This article was updated on August 13th, 2023
If you look into your dog’s mouth and examine their teeth, you might be concerned if you see black spots on them. There are a number of reasons that a dog may have black spots on their teeth. Cavities (dental caries) are possible but are much less common in dogs compared to humans. More commonly, you are seeing discolored tartar, attrition, and abrasion, or pulpitis. Let’s review the top causes, with pictures:
1. Discolored tartar can turn black
When your dog eats, the food mixes with bacteria that are found in the mouth and forms a sticky film known as plaque. With time, the plaque hardens and becomes tartar. Because dogs rarely brush their teeth in a timely fashion, tartar buildup can occur quite rapidly in some dogs. Tartar can cause black spots on the crown of the teeth and needs to be removed during a professional dental cleaning with your veterinarian.
2. Abrasion can create black spots
Dogs that chew on inanimate objects often (toys, balls, bones, fences, cages) or who play games such as fetch with balls or frisbees, are likely to have signs of abrasion on their teeth.
Abrasion of your dog’s teeth is a wearing down of the top layer of the tooth, the enamel. The teeth affected will become shorter and often flat on top, and there will be a small black spot in the center where the pulp cavity is exposed. The pulp cavity contains the inner components of the tooth, the nerve, and the blood vessels. “Attrition” is the same condition, but is caused by the teeth contacting each other in the mouth.
3. Pulpitis can result in tooth discoloration (including black spots)
If the tooth itself has an area of discoloration, the dog may have injured the tooth, and the pulp inside is severely damaged or dying. This is an extremely painful condition and should be addressed as soon as possible. These teeth may turn black just at the tip, or the entire tooth may be affected.
A root canal with crown restoration is the preferred treatment option, but extracting the tooth is curative as well. These teeth are dead and, if left untreated, can be a source of chronic mouth pain as well as a site for abscess formation.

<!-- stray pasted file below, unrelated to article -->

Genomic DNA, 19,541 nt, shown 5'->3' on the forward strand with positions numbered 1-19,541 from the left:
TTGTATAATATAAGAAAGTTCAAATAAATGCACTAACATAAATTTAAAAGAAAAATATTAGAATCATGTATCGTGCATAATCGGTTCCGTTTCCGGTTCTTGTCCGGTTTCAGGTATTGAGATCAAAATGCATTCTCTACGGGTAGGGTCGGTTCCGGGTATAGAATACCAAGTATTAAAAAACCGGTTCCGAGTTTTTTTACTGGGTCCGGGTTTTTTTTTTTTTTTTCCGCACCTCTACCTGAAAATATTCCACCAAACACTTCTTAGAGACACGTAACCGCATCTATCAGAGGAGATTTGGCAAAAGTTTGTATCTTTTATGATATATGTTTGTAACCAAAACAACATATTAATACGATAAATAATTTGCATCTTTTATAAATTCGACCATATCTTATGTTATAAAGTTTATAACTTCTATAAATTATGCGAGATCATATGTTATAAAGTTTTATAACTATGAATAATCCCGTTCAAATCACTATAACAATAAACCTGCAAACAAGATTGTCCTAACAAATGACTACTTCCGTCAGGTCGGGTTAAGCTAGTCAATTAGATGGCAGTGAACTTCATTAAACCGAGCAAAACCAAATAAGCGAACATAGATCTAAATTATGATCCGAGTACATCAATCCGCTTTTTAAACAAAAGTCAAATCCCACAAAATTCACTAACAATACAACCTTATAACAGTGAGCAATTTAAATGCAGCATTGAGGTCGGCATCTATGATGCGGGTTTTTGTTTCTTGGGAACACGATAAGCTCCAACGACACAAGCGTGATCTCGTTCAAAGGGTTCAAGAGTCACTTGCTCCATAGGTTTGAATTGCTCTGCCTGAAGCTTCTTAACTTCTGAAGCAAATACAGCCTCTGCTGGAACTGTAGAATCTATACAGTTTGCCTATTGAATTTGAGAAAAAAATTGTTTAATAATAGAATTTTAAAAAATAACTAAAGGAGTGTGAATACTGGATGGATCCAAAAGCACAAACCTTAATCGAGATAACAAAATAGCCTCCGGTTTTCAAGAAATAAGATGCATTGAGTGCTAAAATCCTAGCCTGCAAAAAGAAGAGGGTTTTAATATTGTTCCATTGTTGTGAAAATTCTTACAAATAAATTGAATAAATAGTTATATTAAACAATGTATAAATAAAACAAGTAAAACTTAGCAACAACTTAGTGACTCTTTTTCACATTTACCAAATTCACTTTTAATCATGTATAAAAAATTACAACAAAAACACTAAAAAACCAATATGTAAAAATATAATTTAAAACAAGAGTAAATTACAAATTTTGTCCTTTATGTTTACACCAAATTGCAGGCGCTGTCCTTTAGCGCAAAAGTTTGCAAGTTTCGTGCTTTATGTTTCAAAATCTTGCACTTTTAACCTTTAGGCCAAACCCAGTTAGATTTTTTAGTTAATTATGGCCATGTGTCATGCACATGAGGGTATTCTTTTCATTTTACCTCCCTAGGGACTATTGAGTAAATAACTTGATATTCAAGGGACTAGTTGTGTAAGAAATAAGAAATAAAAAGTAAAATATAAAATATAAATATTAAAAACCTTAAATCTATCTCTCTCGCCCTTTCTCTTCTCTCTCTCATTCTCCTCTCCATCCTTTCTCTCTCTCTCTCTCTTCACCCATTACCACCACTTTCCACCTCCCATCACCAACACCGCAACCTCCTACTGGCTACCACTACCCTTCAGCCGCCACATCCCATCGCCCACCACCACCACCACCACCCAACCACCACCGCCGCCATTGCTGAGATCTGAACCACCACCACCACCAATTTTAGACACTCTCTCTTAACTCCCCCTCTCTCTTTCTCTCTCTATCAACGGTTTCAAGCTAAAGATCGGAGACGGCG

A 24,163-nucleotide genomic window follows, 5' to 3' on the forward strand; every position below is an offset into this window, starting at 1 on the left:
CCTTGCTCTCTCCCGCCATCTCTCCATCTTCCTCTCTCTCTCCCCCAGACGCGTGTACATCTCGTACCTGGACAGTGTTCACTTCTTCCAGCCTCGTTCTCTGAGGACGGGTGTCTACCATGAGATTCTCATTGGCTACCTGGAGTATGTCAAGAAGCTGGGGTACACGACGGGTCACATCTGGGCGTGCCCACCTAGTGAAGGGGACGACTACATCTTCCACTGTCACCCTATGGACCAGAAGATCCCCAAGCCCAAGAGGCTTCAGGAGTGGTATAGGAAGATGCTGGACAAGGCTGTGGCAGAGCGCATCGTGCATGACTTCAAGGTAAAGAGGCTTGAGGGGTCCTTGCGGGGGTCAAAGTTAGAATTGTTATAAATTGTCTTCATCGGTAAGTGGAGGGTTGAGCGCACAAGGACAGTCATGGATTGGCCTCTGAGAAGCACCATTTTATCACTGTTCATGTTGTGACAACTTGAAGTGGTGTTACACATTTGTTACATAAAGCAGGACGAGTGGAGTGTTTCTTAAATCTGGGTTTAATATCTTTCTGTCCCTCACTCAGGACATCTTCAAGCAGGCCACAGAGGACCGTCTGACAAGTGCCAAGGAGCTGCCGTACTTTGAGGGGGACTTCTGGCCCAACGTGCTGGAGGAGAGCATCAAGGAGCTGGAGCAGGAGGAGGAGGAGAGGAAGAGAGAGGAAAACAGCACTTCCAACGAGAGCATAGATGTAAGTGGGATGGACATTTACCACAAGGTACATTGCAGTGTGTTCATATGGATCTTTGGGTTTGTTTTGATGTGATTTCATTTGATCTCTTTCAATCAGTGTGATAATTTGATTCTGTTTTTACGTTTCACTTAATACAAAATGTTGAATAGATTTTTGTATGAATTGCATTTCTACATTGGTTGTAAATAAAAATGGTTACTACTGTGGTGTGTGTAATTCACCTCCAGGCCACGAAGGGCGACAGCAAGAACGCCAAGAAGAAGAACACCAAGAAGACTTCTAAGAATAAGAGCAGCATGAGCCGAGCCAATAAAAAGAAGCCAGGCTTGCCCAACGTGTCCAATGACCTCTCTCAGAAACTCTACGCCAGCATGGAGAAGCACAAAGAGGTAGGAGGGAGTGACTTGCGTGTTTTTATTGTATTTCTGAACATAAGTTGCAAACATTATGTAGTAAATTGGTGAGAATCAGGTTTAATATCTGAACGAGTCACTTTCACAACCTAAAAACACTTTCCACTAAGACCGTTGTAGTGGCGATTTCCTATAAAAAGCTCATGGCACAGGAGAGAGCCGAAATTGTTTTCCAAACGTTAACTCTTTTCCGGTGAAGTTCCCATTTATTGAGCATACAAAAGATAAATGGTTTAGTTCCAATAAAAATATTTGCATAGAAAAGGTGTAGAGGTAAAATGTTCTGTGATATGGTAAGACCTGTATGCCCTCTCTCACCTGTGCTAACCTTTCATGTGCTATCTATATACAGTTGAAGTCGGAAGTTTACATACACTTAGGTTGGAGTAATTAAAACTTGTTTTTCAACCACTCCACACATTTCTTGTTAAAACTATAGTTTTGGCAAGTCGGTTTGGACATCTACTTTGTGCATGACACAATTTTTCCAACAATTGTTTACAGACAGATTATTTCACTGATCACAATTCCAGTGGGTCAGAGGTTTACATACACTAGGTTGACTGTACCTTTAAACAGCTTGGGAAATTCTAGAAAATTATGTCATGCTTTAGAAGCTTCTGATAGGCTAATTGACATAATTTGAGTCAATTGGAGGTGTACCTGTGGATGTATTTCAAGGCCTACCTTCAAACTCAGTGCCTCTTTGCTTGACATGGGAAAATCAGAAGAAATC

4. Cavities (dental caries)
Cavities are possible in dogs, though due to their relatively sugar free diet and lack of flat occlusal surfaces, they are rare. Cavities occur when the enamel on the outside of the tooth is worn away or has an erosion in it due to bacterial invasion.
Though sugar itself isn’t causing the cavities, it feeds and allows the bacteria that cause cavities to proliferate on the teeth. If your dog eats human food with sugar in it (cookies, cakes, bread), they are more prone to cavities.
A cavity will need to be assessed by your dog’s veterinarian. Treatment consists of removing the damaged area of the tooth and then placing a filling. In some cases, the entire tooth will require extraction.
Care for dog’s teeth with black spots
Dogs are, of course, unable to speak and therefore are unable to tell us when they are in pain. A dog can have a very diseased and painful tooth and show no outward signs. In severe cases of dental disease, the owner may see a reluctance to eat hard food, dropping food from the mouth, and drooling. However, I am constantly amazed by the level of dental disease some dogs deal with without showing signs. This does not mean they are not in pain!
Diagnosis and treatment of black spots on dog teeth
Dental disease is extremely common in dogs, and by the time they are 3 years old, about 75-80% of dogs will be suffering from periodontal disease. If you notice black spots on your dog’s teeth, you should make an appointment for them with your veterinarian as soon as possible.
To diagnose and treat the issue, your dog may require a dental cleaning and exam, with dental x-rays, under general anesthesia. At this time, your veterinarian may be able to treat the tooth, or they may refer you to a board-certified veterinary dentist.
Learn more about common dog teeth problems (with pictures).